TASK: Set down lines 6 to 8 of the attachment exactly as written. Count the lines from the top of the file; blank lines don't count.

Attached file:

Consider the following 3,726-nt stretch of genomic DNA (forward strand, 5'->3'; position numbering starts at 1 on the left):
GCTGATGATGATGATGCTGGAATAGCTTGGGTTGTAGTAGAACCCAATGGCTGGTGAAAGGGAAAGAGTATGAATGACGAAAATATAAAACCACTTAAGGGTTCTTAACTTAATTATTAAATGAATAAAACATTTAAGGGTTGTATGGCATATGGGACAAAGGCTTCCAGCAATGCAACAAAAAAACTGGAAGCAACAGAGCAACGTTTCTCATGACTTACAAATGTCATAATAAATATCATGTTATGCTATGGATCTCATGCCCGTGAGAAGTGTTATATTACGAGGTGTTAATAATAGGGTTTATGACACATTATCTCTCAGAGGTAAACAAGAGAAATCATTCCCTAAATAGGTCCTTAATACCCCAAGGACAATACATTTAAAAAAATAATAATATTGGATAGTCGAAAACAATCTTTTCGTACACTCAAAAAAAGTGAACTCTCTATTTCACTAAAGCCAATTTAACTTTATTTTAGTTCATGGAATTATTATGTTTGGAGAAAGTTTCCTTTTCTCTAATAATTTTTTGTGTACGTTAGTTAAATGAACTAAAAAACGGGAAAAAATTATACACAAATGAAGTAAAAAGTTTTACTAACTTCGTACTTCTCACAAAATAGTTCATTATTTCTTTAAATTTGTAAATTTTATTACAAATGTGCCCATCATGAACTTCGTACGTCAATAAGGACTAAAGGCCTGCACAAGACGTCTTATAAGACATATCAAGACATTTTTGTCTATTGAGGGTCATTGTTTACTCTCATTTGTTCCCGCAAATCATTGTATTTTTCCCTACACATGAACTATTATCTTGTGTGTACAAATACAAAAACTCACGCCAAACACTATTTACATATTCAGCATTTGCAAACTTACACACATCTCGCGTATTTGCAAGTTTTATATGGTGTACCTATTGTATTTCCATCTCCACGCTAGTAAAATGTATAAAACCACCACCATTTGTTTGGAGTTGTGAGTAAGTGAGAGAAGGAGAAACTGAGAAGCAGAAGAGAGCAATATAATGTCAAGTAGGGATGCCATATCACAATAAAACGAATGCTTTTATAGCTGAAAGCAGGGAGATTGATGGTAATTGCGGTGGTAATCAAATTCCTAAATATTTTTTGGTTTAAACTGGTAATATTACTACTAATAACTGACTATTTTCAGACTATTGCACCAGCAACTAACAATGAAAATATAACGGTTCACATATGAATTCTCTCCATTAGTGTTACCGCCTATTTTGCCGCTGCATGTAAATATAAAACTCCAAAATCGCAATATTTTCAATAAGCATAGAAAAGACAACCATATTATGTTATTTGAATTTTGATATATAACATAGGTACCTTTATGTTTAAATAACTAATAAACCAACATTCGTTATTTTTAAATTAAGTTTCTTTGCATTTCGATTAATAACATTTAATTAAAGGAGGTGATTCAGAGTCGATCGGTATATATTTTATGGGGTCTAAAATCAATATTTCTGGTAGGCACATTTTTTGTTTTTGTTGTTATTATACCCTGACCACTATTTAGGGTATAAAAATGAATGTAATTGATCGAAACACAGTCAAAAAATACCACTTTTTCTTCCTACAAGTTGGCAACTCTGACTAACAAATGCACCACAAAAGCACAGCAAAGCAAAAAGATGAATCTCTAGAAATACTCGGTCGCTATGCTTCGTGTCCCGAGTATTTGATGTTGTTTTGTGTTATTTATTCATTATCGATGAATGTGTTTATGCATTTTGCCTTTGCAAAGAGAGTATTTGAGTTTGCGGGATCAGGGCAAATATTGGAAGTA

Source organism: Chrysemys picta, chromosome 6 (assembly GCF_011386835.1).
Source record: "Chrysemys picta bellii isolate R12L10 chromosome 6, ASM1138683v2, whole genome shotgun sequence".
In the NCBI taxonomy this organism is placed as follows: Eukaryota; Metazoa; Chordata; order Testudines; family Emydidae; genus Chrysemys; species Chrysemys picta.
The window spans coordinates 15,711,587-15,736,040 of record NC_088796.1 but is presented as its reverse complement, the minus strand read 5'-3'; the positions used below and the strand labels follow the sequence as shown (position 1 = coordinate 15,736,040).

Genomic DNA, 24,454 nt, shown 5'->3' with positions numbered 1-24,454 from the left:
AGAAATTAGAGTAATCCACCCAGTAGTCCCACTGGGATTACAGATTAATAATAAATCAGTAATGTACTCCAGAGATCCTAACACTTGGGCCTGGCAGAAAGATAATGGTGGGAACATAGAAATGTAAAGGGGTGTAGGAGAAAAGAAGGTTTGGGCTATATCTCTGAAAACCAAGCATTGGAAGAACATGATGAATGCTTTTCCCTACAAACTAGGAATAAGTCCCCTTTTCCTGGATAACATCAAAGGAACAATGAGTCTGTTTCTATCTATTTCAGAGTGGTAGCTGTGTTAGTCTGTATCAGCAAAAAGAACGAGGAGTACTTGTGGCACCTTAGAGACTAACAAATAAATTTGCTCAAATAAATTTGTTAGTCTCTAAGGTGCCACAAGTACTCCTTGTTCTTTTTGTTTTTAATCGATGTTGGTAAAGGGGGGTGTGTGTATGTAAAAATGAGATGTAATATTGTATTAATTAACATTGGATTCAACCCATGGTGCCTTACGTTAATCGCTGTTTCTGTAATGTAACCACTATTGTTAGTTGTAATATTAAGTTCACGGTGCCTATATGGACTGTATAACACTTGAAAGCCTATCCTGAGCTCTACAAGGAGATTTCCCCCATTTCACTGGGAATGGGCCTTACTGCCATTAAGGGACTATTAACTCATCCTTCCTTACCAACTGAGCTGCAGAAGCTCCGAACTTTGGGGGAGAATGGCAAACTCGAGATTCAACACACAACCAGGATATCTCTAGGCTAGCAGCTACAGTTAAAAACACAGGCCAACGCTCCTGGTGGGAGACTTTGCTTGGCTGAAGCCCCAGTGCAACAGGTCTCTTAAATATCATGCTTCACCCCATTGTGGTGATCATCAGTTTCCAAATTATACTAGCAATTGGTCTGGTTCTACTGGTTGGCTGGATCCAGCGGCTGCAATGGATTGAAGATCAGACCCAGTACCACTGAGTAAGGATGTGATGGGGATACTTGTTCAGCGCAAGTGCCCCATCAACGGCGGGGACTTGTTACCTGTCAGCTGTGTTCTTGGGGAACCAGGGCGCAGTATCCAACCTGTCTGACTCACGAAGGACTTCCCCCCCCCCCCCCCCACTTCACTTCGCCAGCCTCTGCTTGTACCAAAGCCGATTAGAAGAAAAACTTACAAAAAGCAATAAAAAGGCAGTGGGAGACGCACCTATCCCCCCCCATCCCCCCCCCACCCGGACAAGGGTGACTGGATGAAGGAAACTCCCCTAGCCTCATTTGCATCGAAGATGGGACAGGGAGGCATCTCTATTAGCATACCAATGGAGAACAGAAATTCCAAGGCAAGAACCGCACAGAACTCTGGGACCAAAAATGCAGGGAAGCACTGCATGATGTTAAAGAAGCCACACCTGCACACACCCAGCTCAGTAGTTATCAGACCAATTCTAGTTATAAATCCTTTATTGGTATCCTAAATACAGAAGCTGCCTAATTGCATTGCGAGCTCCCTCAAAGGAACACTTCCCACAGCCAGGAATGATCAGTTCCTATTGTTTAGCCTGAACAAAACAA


The window spans coordinates 15,711,587-15,736,040 of record NC_088796.1 but is presented as its reverse complement, the minus strand read 5'-3'; the positions used below and the strand labels follow the sequence as shown (position 1 = coordinate 15,736,040).

Genomic DNA, 24,454 nt, shown 5'->3' with positions numbered 1-24,454 from the left:
AGAAATTAGAGTAATCCACCCAGTAGTCCCACTGGGATTACAGATTAATAATAAATCAGTAATGTACTCCAGAGATCCTAACACTTGGGCCTGGCAGAAAGATAATGGTGGGAACATAGAAATGTAAAGGGGTGTAGGAGAAAAGAAGGTTTGGGCTATATCTCTGAAAACCAAGCATTGGAAGAACATGATGAATGCTTTTCCCTACAAACTAGGAATAAGTCCCCTTTTCCTGGATAACATCAAAGGAACAATGAGTCTGTTTCTATCTATTTCAGAGTGGTAGCTGTGTTAGTCTGTATCAGCAAAAAGAACGAGGAGTACTTGTGGCACCTTAGAGACTAACAAATAAATTTGCTCAAATAAATTTGTTAGTCTCTAAGGTGCCACAAGTACTCCTTGTTCTTTTTGTTTTTAATCGATGTTGGTAAAGGGGGGTGTGTGTATGTAAAAATGAGATGTAATATTGTATTAATTAACATTGGATTCAACCCATGGTGCCTTACGTTAATCGCTGTTTCTGTAATGTAACCACTATTGTTAGTTGTAATATTAAGTTCACGGTGCCTATATGGACTGTATAACACTTGAAAGCCTATCCTGAGCTCTACAAGGAGATTTCCCCCATTTCACTGGGAATGGGCCTTACTGCCATTAAGGGACTATTAACTCATCCTTCCTTACCAACTGAGCTGCAGAAGCTCCGAACTTTGGGGGAGAATGGCAAACTCGAGATTCAACACACAACCAGGATATCTCTAGGCTAGCAGCTACAGTTAAAAACACAGGCCAACGCTCCTGGTGGGAGACTTTGCTTGGCTGAAGCCCCAGTGCAACAGGTCTCTTAAATATCATGCTTCACCCCATTGTGGTGATCATCAGTTTCCAAATTATACTAGCAATTGGTCTGGTTCTACTGGTTGGCTGGATCCAGCGGCTGCAATGGATTGAAGATCAGACCCAGTACCACTGAGTAAGGATGTGATGGGGATACTTGTTCAGCGCAAGTGCCCCATCAACGGCGGGGACTTGTTACCTGTCAGCTGTGTTCTTGGGGAACCAGGGCGCAGTATCCAACCTGTCTGACTCACGAAGGACTTCCCCCCCCCCCCCCCCACTTCACTTCGCCAGCCTCTGCTTGTACCAAAGCCGATTAGAAGAAAAACTTACAAAAAGCAATAAAAAGGCAGTGGGAGACGCACCTATCCCCCCCCATCCCCCCCCCACCCGGACAAGGGTGACTGGATGAAGGAAACTCCCCTAGCCTCATTTGCATCGAAGATGGGACAGGGAGGCATCTCTATTAGCATACCAATGGAGAACAGAAATTCCAAGGCAAGAACCGCACAGAACTCTGGGACCAAAAATGCAGGGAAGCACTGCATGATGTTAAAGAAGCCACACCTGCACACACCCAGCTCAGTAGTTATCAGACCAATTCTAGTTATAAATCCTTTATTGGTATCCTAAATACAGAAGCTGCCTAATTGCATTGCGAGCTCCCTCAAAGGAACACTTCCCACAGCCAGGAATGATCAGTTCCTATTGTTTAGCCTGAACAAAACAA